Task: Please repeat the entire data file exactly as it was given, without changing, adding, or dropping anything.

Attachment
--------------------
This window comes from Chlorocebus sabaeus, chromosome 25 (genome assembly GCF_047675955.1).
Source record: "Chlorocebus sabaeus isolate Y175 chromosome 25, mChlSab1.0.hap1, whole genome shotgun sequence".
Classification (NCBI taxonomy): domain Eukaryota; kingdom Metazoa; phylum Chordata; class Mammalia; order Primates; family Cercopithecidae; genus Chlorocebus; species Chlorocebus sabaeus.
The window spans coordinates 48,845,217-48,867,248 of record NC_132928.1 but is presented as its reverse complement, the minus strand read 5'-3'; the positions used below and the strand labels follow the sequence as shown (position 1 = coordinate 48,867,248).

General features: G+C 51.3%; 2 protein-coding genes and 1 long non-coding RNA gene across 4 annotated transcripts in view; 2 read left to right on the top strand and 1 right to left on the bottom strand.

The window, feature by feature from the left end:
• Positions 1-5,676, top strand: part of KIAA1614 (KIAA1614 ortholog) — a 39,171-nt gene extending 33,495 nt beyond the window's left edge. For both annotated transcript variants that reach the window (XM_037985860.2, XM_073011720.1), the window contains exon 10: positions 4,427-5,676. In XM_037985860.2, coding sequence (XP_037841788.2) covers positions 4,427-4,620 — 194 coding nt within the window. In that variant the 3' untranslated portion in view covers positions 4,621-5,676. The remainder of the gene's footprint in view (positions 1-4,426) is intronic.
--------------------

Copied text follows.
This window comes from Chlorocebus sabaeus, chromosome 25 (genome assembly GCF_047675955.1).
Source record: "Chlorocebus sabaeus isolate Y175 chromosome 25, mChlSab1.0.hap1, whole genome shotgun sequence".
Classification (NCBI taxonomy): domain Eukaryota; kingdom Metazoa; phylum Chordata; class Mammalia; order Primates; family Cercopithecidae; genus Chlorocebus; species Chlorocebus sabaeus.
The window spans coordinates 48,845,217-48,867,248 of record NC_132928.1 but is presented as its reverse complement, the minus strand read 5'-3'; the positions used below and the strand labels follow the sequence as shown (position 1 = coordinate 48,867,248).

General features: G+C 51.3%; 2 protein-coding genes and 1 long non-coding RNA gene across 4 annotated transcripts in view; 2 read left to right on the top strand and 1 right to left on the bottom strand.

The window, feature by feature from the left end:
• Positions 1-5,676, top strand: part of KIAA1614 (KIAA1614 ortholog) — a 39,171-nt gene extending 33,495 nt beyond the window's left edge. For both annotated transcript variants that reach the window (XM_037985860.2, XM_073011720.1), the window contains exon 10: positions 4,427-5,676. In XM_037985860.2, coding sequence (XP_037841788.2) covers positions 4,427-4,620 — 194 coding nt within the window. In that variant the 3' untranslated portion in view covers positions 4,621-5,676. The remainder of the gene's footprint in view (positions 1-4,426) is intronic.